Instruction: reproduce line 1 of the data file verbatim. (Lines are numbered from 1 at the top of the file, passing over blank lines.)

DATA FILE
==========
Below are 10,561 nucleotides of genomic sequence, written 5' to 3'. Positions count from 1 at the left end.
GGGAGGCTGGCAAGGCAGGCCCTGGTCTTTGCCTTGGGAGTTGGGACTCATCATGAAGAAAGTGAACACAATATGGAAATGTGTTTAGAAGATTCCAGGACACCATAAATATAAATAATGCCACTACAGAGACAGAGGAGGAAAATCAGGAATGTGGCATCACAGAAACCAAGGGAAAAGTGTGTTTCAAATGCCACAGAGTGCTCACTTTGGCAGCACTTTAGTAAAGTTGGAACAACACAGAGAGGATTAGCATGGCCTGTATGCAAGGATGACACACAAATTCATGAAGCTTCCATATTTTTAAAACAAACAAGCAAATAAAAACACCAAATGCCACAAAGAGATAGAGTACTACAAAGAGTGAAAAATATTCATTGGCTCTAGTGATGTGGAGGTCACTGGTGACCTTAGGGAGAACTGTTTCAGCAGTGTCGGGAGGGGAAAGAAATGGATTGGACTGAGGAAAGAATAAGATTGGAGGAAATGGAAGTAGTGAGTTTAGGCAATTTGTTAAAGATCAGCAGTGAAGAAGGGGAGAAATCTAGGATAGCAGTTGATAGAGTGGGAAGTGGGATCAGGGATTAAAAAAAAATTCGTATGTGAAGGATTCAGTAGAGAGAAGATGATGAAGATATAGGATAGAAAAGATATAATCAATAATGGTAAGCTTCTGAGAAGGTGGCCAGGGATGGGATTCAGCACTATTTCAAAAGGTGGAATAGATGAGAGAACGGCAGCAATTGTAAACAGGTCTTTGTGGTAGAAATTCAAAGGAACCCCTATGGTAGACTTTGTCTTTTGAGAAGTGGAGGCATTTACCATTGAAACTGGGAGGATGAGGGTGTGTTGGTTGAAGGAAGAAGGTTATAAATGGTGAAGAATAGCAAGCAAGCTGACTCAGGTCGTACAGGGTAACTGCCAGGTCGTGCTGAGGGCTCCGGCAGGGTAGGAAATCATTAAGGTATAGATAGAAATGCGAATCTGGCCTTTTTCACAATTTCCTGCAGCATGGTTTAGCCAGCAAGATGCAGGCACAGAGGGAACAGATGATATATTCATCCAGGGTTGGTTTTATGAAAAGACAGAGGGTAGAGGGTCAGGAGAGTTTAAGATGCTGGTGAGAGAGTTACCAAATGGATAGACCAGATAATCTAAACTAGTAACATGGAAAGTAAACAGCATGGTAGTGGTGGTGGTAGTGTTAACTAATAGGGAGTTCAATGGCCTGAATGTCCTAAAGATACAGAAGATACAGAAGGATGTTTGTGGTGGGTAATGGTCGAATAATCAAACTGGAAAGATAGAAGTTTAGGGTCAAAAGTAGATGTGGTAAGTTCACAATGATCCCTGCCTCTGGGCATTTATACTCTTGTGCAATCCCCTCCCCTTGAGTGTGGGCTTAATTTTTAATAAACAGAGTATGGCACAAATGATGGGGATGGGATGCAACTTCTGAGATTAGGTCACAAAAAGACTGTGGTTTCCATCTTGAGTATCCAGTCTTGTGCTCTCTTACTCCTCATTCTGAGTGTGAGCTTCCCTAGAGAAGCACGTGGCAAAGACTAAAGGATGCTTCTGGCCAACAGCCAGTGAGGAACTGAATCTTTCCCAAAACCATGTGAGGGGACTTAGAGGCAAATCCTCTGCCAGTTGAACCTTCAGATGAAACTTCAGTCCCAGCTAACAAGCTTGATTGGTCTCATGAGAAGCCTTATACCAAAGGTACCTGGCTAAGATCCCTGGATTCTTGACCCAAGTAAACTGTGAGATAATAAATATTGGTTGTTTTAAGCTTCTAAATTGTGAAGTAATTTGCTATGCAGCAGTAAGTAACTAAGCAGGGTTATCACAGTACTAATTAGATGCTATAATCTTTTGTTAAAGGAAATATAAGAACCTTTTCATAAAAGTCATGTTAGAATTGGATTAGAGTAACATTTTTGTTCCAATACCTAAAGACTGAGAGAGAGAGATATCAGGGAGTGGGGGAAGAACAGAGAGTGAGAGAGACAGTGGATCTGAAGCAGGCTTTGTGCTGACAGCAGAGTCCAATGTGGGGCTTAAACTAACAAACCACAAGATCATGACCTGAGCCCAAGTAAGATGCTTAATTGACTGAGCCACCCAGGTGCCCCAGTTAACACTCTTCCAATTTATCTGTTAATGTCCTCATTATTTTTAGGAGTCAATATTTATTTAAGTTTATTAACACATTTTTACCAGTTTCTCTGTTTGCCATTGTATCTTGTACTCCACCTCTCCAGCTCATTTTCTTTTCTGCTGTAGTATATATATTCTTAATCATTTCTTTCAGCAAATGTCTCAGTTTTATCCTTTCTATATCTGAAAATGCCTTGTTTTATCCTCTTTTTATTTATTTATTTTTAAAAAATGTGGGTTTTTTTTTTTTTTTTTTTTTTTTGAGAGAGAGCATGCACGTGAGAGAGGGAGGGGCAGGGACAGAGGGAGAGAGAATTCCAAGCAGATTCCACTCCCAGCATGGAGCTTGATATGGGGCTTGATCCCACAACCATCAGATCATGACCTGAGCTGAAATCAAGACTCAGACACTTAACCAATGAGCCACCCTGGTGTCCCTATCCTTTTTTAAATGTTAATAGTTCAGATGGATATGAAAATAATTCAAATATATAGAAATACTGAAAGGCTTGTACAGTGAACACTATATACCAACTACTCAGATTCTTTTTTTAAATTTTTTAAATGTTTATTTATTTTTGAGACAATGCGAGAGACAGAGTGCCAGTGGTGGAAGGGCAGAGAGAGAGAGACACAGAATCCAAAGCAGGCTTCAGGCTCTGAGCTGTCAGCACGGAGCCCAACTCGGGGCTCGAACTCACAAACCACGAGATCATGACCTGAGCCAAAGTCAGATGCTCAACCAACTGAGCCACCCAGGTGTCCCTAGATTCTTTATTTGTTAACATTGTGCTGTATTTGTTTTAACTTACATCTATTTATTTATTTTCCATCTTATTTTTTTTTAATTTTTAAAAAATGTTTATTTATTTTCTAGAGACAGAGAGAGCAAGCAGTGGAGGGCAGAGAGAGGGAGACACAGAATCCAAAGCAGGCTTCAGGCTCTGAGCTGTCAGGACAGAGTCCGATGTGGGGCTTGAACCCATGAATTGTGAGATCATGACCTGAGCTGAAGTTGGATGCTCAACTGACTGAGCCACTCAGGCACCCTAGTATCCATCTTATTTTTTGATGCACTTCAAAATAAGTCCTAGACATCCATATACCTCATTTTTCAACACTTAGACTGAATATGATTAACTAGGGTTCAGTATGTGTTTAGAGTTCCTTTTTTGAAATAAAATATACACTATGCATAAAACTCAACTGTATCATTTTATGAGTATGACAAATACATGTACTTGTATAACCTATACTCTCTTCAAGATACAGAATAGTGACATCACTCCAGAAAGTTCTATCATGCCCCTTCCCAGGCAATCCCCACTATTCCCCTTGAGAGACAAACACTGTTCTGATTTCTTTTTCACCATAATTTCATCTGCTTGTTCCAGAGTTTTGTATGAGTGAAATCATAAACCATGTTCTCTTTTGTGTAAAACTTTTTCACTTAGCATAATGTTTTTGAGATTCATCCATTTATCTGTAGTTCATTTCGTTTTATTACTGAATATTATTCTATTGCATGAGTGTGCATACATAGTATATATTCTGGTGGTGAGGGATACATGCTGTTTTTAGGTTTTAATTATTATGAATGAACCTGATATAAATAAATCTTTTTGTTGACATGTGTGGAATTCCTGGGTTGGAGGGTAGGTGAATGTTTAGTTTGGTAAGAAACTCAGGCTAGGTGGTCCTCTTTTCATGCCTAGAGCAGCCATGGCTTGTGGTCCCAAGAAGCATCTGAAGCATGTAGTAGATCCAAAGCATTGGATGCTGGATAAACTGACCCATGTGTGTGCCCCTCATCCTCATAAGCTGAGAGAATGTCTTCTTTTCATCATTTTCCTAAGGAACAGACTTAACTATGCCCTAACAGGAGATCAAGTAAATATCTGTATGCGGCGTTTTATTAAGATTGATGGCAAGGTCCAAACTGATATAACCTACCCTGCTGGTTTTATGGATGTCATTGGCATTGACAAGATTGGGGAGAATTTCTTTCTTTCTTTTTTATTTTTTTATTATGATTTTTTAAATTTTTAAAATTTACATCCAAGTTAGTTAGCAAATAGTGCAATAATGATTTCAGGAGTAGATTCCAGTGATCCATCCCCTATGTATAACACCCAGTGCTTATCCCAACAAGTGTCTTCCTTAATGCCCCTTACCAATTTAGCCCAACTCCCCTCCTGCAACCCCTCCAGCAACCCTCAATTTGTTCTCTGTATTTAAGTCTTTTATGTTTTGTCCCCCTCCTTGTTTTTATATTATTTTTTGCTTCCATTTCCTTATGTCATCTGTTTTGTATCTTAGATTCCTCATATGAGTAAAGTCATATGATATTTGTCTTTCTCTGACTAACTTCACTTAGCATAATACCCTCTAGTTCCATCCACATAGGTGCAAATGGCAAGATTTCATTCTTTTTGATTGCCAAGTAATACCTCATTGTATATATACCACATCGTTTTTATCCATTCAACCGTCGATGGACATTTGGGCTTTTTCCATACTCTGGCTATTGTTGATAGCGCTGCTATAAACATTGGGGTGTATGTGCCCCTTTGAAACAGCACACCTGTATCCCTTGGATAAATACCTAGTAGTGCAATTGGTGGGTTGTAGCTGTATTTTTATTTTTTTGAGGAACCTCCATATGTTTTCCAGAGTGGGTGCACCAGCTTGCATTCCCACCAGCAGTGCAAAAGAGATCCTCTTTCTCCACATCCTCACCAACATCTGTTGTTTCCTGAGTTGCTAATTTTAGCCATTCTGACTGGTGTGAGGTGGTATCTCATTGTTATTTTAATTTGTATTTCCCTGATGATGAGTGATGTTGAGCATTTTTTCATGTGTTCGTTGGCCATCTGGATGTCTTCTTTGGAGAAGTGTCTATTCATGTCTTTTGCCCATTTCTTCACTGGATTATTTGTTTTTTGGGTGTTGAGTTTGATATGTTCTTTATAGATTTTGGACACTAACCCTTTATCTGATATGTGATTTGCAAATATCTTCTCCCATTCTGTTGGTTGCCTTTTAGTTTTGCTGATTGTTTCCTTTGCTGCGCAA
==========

Below are 10,561 nucleotides of genomic sequence, written 5' to 3'. Positions count from 1 at the left end.